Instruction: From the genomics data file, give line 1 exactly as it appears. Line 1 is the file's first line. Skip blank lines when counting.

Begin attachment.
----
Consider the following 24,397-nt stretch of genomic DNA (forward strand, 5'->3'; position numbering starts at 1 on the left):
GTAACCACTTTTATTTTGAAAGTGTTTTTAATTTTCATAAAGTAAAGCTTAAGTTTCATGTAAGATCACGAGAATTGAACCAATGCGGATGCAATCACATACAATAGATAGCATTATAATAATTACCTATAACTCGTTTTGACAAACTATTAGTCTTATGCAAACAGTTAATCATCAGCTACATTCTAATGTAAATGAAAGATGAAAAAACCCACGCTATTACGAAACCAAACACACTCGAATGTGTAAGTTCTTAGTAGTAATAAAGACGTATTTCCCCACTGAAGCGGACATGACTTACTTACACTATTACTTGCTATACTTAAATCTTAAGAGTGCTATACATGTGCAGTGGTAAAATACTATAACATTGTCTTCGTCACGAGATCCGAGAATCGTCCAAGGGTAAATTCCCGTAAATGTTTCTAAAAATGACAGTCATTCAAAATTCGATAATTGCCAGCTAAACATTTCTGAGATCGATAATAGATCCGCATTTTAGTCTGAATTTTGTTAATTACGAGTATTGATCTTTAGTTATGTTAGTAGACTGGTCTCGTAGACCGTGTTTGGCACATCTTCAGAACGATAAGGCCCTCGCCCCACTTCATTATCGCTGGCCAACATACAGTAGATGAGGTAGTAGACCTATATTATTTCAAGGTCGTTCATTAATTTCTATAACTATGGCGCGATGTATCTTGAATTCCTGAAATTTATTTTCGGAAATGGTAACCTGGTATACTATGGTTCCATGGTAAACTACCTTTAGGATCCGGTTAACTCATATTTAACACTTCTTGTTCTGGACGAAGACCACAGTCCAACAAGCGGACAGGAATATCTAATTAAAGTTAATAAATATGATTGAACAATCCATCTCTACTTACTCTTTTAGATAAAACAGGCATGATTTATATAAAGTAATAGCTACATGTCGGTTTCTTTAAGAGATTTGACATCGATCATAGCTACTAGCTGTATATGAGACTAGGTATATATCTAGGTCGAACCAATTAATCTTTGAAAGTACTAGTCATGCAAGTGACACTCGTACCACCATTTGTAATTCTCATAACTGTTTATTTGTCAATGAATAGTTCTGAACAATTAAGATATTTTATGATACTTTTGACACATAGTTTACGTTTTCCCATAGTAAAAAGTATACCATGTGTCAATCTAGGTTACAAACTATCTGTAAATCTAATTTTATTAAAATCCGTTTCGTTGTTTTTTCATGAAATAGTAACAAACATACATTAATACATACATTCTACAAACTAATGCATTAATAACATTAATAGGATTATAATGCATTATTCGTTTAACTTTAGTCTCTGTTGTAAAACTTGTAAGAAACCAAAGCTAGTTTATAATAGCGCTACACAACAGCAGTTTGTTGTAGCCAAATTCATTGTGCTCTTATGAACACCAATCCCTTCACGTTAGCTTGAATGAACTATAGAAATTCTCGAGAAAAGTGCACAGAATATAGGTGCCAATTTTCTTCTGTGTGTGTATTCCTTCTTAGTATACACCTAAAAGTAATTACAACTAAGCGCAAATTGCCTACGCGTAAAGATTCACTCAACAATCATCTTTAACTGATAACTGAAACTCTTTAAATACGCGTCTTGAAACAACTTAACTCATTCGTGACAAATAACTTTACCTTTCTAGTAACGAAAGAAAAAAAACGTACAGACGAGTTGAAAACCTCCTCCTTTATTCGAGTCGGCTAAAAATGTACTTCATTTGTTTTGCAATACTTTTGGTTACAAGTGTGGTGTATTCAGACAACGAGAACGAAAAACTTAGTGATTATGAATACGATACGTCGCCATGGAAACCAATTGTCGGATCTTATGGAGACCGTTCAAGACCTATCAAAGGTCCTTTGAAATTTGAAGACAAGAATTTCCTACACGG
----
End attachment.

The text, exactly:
Consider the following 24,397-nt stretch of genomic DNA (forward strand, 5'->3'; position numbering starts at 1 on the left):